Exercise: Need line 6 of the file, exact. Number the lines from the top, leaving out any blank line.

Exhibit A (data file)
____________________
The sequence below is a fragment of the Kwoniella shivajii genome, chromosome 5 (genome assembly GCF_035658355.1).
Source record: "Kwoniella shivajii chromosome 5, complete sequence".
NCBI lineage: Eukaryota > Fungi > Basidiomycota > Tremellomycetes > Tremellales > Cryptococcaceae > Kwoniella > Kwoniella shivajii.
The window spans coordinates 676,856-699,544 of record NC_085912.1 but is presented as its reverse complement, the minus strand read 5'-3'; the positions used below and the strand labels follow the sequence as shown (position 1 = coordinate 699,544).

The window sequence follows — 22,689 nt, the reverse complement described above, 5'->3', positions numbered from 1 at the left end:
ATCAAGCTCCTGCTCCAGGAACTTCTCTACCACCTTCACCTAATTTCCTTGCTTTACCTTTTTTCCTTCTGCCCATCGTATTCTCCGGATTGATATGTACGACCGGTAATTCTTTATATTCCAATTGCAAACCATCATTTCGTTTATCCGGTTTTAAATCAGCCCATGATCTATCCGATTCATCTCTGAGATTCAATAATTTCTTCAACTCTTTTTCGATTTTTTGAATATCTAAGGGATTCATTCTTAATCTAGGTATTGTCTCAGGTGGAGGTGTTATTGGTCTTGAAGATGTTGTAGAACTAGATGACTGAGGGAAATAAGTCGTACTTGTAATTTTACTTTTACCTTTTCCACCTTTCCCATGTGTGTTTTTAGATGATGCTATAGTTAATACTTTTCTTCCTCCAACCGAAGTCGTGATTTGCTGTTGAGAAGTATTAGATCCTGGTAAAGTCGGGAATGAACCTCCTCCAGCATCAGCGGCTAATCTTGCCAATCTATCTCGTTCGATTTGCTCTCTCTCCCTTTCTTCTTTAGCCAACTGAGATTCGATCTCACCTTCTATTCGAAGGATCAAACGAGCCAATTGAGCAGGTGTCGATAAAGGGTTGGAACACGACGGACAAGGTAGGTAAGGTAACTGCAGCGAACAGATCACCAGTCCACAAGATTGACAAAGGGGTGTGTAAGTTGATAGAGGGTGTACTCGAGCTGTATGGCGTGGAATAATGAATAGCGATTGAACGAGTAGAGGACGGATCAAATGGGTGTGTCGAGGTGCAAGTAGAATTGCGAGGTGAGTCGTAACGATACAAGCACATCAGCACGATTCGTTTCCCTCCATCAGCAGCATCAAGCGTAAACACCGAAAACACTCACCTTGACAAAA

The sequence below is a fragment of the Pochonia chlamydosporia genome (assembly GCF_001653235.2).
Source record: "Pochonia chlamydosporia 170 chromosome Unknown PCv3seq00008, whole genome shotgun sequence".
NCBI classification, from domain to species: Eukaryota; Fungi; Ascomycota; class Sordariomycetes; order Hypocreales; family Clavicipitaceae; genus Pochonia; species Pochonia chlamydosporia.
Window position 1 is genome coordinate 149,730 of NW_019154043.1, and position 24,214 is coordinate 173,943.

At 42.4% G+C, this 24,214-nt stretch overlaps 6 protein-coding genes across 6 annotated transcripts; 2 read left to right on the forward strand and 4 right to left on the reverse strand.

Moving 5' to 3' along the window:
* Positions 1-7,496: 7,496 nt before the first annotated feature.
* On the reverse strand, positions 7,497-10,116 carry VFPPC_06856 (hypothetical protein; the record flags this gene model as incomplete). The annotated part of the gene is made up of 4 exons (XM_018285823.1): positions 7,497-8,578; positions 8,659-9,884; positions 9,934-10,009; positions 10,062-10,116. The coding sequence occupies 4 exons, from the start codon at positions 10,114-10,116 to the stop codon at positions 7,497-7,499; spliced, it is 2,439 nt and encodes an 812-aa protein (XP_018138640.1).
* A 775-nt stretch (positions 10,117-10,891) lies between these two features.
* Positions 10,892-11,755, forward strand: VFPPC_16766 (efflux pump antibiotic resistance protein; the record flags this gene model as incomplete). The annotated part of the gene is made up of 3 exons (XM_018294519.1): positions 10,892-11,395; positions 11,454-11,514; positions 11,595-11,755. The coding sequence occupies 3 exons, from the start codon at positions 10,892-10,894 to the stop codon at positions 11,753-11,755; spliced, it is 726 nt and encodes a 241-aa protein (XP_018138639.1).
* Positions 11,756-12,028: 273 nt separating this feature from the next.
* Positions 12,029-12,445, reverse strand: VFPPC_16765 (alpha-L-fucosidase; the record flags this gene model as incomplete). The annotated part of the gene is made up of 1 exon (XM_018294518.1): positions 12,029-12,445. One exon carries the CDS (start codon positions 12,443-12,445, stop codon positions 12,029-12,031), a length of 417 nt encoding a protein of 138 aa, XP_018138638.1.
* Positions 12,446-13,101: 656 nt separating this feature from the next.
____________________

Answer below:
ATCAAGCTCCTGCTCCAGGAACTTCTCTACCACCTTCACCTAATTTCCTTGCTTTACCTTTTTTCCTTCTGCCCATCGTATTCTCCGGATTGATATGTACGACCGGTAATTCTTTATATTCCAATTGCAAACCATCATTTCGTTTATCCGGTTTTAAATCAGCCCATGATCTATCCGATTCATCTCTGAGATTCAATAATTTCTTCAACTCTTTTTCGATTTTTTGAATATCTAAGGGATTCATTCTTAATCTAGGTATTGTCTCAGGTGGAGGTGTTATTGGTCTTGAAGATGTTGTAGAACTAGATGACTGAGGGAAATAAGTCGTACTTGTAATTTTACTTTTACCTTTTCCACCTTTCCCATGTGTGTTTTTAGATGATGCTATAGTTAATACTTTTCTTCCTCCAACCGAAGTCGTGATTTGCTGTTGAGAAGTATTAGATCCTGGTAAAGTCGGGAATGAACCTCCTCCAGCATCAGCGGCTAATCTTGCCAATCTATCTCGTTCGATTTGCTCTCTCTCCCTTTCTTCTTTAGCCAACTGAGATTCGATCTCACCTTCTATTCGAAGGATCAAACGAGCCAATTGAGCAGGTGTCGATAAAGGGTTGGAACACGACGGACAAGGTAGGTAAGGTAACTGCAGCGAACAGATCACCAGTCCACAAGATTGACAAAGGGGTGTGTAAGTTGATAGAGGGTGTACTCGAGCTGTATGGCGTGGAATAATGAATAGCGATTGAACGAGTAGAGGACGGATCAAATGGGTGTGTCGAGGTGCAAGTAGAATTGCGAGGTGAGTCGTAACGATACAAGCACATCAGCACGATTCGTTTCCCTCCATCAGCAGCATCAAGCGTAAACACCGAAAACACTCACCTTGACAAAA